Don't get me wrong, this isn't a jab at the U-Mary senior. Narbuvoll's flat-track converted mile time of 4:45 from this past weekend was super encouraging and it showed us some middle distance speed that we didn't know she had. However, this is someone who is almost always the aggressor when it comes to pacing. Will that same strategy work on the national stage?


I actually think it could, but it still leaves her vulnerable if she isn't able to distance herself enough from what is turning out to be a very deep field.


Who knows, I'm just spit-balling at this point.


On paper, Narbuvoll is the clear favorite, but something about Lauren Bailey (Indianapolis), Jennifer Comastri (Southern Indiana), and the Grand Valley State women tells me that Narbuvoll will have some very legitimate challengers.


Woldemichael Is Back, But Maybe Not 8 Months From Now?

We had received reports back in the middle of January suggesting that Enael Woldemichael would be returning to Grand Valley State this semester. Sure enough, he's in the entries for the GVSU Big Meet this week.


It will be fascinating to see what ends up happening with Woldemichael this winter and spring. Where is his fitness at? Can he suddenly enter the national qualifying conversation?? The All-American conversation??? Maybe even the national title conversation?????????

That may be a bit of a stretch, but frankly, I'm more interested in how his return impacts cross country. According to sources, it's still unclear whether or not Woldemichael will be available for GVSU this fall. However, if he is, then the Lakers have a team that will be considered the national title favorites. They return a heavy portion of last year's squad (including Tanner Chada), brought in 2018 NAIA XC champion Colin De Young from Cornerstone, and now have one of the best distance runners in the country from two years ago.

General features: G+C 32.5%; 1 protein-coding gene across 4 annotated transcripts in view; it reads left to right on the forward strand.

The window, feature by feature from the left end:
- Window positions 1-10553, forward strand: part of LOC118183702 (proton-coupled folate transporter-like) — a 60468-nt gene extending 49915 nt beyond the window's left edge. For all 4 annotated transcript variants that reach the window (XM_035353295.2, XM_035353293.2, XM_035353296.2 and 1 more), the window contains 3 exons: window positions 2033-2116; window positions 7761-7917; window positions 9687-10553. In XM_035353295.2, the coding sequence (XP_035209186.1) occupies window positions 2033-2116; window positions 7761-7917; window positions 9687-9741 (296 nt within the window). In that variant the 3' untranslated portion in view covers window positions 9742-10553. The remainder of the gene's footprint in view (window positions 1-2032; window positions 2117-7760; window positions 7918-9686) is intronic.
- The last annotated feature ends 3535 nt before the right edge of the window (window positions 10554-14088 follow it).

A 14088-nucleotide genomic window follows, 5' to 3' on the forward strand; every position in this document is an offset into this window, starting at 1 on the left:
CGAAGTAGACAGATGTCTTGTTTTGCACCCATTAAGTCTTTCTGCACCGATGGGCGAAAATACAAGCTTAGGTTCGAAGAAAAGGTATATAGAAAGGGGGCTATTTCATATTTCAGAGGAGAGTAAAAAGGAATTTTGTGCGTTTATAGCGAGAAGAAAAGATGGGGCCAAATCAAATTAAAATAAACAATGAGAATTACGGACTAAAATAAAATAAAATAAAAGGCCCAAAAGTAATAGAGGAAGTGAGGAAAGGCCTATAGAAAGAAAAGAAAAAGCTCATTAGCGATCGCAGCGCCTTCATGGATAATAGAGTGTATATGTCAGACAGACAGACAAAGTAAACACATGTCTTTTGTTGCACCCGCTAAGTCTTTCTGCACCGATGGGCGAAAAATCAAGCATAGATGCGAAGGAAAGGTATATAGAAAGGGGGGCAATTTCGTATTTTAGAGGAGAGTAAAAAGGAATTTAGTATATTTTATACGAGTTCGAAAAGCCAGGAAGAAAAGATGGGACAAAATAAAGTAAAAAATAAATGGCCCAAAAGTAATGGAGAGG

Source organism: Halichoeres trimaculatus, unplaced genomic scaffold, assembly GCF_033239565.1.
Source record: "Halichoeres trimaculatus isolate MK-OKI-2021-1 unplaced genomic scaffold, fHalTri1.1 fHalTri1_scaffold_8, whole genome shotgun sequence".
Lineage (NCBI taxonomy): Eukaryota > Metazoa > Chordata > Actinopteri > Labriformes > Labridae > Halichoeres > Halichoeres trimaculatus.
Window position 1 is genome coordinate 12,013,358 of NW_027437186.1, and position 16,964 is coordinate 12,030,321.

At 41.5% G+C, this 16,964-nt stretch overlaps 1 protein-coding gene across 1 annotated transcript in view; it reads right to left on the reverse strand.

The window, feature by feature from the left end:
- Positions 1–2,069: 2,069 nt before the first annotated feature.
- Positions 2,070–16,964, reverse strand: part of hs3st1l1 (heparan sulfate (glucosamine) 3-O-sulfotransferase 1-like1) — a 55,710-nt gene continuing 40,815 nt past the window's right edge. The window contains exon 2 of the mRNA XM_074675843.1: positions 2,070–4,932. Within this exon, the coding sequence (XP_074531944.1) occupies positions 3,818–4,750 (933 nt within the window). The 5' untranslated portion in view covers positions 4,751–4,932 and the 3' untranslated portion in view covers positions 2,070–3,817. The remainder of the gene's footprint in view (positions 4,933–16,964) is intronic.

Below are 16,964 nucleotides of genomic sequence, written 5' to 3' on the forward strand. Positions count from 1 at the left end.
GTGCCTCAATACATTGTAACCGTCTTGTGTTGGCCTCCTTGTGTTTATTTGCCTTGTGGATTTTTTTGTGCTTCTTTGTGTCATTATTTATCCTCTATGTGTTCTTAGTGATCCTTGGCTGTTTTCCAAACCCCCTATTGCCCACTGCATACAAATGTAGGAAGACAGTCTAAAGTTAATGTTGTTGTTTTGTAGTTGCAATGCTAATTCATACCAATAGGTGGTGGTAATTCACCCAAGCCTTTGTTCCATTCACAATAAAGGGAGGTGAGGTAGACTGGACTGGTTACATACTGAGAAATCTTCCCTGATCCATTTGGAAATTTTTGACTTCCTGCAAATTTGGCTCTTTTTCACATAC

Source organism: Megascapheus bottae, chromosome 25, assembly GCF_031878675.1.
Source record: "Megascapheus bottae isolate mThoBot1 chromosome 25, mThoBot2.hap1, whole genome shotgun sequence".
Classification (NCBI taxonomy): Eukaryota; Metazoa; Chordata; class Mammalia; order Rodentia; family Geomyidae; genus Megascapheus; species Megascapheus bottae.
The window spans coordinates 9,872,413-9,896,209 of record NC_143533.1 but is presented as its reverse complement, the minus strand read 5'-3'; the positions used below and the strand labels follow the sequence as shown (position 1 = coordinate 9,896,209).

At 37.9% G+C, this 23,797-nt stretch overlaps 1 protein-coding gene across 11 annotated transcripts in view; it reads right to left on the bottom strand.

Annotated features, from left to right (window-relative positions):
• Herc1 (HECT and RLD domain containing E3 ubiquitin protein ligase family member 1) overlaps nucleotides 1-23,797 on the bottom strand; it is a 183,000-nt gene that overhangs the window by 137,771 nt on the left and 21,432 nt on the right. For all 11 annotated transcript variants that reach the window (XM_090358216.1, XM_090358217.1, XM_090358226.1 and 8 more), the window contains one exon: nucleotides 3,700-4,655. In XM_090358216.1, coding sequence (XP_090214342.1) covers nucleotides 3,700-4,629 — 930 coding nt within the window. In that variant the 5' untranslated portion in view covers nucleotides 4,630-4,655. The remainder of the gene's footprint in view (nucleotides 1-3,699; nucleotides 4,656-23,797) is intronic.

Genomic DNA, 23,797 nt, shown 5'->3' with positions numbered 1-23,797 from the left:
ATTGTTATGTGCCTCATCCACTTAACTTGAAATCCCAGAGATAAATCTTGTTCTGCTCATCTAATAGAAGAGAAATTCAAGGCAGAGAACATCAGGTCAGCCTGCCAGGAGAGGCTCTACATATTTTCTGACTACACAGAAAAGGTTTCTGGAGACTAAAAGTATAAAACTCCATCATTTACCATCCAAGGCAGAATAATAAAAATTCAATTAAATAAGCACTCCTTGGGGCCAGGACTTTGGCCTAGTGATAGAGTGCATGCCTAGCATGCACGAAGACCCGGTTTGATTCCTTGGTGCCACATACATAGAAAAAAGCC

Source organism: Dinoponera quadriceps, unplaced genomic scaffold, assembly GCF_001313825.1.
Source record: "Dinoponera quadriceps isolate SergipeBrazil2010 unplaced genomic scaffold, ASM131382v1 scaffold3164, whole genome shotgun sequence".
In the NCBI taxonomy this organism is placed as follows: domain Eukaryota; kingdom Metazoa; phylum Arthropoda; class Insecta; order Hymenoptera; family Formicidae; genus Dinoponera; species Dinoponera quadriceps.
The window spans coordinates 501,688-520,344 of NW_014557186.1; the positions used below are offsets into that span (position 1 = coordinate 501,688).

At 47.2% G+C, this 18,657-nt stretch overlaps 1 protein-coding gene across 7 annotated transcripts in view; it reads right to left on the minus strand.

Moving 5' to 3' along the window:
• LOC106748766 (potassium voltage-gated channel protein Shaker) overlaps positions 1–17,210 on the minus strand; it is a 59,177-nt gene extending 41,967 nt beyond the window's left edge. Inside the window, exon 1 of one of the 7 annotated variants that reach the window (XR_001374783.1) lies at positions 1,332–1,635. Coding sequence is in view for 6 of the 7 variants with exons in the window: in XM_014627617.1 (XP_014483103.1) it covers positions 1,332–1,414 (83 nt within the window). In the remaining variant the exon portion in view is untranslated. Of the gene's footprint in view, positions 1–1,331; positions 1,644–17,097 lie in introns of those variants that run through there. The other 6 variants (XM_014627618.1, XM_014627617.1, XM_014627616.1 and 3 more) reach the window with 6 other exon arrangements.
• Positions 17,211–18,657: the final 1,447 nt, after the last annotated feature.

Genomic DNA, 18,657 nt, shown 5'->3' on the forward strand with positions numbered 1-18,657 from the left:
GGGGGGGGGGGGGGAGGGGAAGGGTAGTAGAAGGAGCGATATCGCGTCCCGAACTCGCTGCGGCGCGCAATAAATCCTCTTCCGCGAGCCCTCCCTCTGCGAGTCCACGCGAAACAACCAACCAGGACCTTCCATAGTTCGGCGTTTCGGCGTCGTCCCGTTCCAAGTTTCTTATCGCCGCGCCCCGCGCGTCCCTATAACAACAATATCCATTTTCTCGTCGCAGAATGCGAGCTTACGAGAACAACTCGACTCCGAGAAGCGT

Western Colorado, Colorado Mines, and Adams State will be good like usual, but Grand Valley State now has a lot of firepower if Woldemichael races eight to nine months from now.


Let's Make A Bet

If Derek Holdsworth or Addy Townsend don't win the 800 meter national title this winter (assuming they actually toe the line for the race), then we'll pick one random reader who retweets this article to win a TSR t-shirt.


That's it. That's the analysis.


I Have No Idea What To Think Of The Men's Mile & You Shouldn't Either

I'm about to dive into a very tricky conversation about altitude conversions. It's not a fun conversation, but it's a necessary one.


As of right now, eight of the top 10 mile times in Division Two have been achieved through some kind of conversion. Of those eight marks, six of them have been influenced by altitude.


Personally, I think altitude conversions are generally an accurate gauge of fitness. It's not perfect and it never will be, but I don't have an issue altitude conversions improving someone's ranking. However, I don't think we can look at the current standings and pull anything definitive from them.

The varying levels of altitude, the different ways that athletes respond to competing at sea level, the need to rely on an algorithm to establish a time...I don't think it truly tells us who is better than who. When eight of the top 10 names need some kind of adjustment to the time that they actually ran, there becomes too much of a grey area in my mind to draw any clear-cut conclusions.


That, however, doesn't mean that I'm against altitude conversions...at least not for qualifying purposes. All I'm saying is that our analysis can only be so effective with this many conversions.


I Feel Obligated To Talk About The 3000 Meters

I don't really have a hot take about this race on either the men's or women's side. I think it's going to be a very tight race on both sides and I feel like there are numerous athletes could realistically walk away with the national title...that's it.